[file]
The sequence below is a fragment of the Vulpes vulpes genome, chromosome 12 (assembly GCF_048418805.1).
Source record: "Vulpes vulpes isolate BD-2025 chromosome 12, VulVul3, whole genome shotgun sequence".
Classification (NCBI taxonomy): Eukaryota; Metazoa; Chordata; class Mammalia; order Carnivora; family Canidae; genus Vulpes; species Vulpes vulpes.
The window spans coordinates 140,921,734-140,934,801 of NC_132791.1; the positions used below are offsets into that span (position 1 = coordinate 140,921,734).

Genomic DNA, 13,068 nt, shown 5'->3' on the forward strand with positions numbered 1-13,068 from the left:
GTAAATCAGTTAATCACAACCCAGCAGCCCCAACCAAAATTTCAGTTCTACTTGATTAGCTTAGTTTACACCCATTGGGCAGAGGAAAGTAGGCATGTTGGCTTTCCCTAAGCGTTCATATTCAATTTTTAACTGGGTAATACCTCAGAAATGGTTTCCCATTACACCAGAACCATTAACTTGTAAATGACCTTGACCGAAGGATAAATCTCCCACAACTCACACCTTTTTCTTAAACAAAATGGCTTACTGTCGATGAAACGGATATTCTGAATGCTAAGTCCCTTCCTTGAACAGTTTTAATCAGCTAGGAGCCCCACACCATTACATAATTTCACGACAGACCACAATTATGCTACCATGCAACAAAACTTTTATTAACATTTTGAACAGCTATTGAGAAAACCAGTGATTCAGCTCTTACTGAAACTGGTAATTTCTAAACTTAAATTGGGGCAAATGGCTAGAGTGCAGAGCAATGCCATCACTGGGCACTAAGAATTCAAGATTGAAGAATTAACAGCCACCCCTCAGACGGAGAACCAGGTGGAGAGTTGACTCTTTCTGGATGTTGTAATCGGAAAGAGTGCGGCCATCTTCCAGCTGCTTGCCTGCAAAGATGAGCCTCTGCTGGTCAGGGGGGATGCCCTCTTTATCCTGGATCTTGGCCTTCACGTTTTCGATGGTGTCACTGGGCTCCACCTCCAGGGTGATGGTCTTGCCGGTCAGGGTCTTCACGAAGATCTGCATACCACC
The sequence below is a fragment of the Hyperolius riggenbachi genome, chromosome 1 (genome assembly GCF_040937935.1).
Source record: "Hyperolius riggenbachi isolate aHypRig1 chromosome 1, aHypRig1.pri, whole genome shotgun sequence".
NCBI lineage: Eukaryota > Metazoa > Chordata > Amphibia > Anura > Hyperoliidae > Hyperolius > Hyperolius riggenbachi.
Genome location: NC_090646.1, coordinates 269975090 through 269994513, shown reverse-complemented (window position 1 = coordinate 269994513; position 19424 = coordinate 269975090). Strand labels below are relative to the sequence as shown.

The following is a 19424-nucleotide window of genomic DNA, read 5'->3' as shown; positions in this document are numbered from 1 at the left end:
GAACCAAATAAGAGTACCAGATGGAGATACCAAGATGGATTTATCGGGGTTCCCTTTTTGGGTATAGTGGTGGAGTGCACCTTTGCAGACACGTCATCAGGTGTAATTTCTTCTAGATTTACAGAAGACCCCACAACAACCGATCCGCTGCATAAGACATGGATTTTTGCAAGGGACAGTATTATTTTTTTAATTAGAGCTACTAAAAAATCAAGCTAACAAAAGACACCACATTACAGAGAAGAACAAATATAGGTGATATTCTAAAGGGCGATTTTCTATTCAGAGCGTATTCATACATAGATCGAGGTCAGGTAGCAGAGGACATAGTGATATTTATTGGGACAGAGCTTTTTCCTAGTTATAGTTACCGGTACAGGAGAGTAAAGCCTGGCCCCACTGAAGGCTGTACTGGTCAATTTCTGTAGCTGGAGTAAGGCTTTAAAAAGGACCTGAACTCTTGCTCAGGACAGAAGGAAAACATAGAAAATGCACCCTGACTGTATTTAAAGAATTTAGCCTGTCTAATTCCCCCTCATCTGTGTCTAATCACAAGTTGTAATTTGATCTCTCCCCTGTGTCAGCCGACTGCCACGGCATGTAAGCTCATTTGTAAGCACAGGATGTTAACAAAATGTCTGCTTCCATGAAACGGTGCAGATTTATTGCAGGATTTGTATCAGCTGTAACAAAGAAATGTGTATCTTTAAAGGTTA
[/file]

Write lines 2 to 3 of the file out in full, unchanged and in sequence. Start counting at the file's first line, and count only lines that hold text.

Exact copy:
Source record: "Vulpes vulpes isolate BD-2025 chromosome 12, VulVul3, whole genome shotgun sequence".
Classification (NCBI taxonomy): Eukaryota; Metazoa; Chordata; class Mammalia; order Carnivora; family Canidae; genus Vulpes; species Vulpes vulpes.